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Effects of Resistance and Aerobic Training on IGF-1 and BDNF Expression in a Murine Model of Alzheimer’s Disease

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Date Issued:
2018
Abstract/Description:
The primary purpose of this study was to investigate the effects of aerobic and resistance training on BDNF and IGF-I expression in a 3xTg-AD mouse model of Alzheimer’s disease. Twenty-four 3xTg-AD mice were randomly assigned to either an aerobic (AT, n=8), resistance (RT, n=8), or control (CNT, n=8) group. Intervention groups underwent 9 weeks of exercise training. Motor behavior and grip strength were measured pre- and post- intervention. Our results showed a significant increase in hippocampal BDNF expression in AT mice after a 9-week intervention. Further, AT mice were found to have higher concentrations of IGF-I, and improved motor behavior when compared to RT and CNT. No significant differences were observed in IGF-I concentration between RT and other groups. RT improved grip strength after nine weeks of training. These findings support the use of AT and RT as a tool to improve comorbidities found in Alzheimer’s disease.
Title: Effects of Resistance and Aerobic Training on IGF-1 and BDNF Expression in a Murine Model of Alzheimer’s Disease.
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Name(s): Pena, Gabriel S., author
Whitehurst, Michael, Thesis advisor
Florida Atlantic University, Degree grantor
College of Education
Department of Exercise Science and Health Promotion
Type of Resource: text
Genre: Electronic Thesis Or Dissertation
Date Created: 2018
Date Issued: 2018
Publisher: Florida Atlantic University
Place of Publication: Boca Raton, Fla.
Physical Form: application/pdf
Extent: 56 p.
Language(s): English
Abstract/Description: The primary purpose of this study was to investigate the effects of aerobic and resistance training on BDNF and IGF-I expression in a 3xTg-AD mouse model of Alzheimer’s disease. Twenty-four 3xTg-AD mice were randomly assigned to either an aerobic (AT, n=8), resistance (RT, n=8), or control (CNT, n=8) group. Intervention groups underwent 9 weeks of exercise training. Motor behavior and grip strength were measured pre- and post- intervention. Our results showed a significant increase in hippocampal BDNF expression in AT mice after a 9-week intervention. Further, AT mice were found to have higher concentrations of IGF-I, and improved motor behavior when compared to RT and CNT. No significant differences were observed in IGF-I concentration between RT and other groups. RT improved grip strength after nine weeks of training. These findings support the use of AT and RT as a tool to improve comorbidities found in Alzheimer’s disease.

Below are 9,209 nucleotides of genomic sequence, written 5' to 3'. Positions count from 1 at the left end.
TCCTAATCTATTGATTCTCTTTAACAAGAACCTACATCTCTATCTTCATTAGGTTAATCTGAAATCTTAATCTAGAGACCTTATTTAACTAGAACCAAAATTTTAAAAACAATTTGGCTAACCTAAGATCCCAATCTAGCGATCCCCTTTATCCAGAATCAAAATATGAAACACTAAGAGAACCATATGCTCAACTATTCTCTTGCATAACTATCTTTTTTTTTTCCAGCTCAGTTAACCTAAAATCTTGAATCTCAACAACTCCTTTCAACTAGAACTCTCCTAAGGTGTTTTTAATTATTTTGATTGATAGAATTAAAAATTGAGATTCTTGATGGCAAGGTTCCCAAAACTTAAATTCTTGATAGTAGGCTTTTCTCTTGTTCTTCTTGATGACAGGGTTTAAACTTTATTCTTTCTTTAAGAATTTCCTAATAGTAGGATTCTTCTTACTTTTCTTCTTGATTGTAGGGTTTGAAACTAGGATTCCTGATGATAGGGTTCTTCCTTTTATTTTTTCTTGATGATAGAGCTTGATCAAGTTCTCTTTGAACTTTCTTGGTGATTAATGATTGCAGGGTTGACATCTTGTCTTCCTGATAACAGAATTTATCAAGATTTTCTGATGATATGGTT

Identifier: FA00013094 (IID)
Degree granted: Thesis (M.S.)--Florida Atlantic University, 2018.
Collection: FAU Electronic Theses and Dissertations Collection
Note(s): Includes bibliography.
Subject(s): Alzheimer's disease.
Insulin-Like Growth Factor I.
Brain-Derived Neurotrophic Factor
Aerobic exercises.
Resistance Training.
Held by: Florida Atlantic University Libraries
Sublocation: Digital Library
Persistent Link to This Record: http://purl.flvc.org/fau/fd/FA00013094
Use and Reproduction: Copyright © is held by the author, with permission granted to Florida Atlantic University to digitize, archive and distribute this item for non-profit research and educational purposes. Any reuse of this item in excess of fair use or other copyright exemptions requires permission of the copyright holder.
Owner Institution: FAU
Is Part of Series: Florida Atlantic University Digital Library Collections.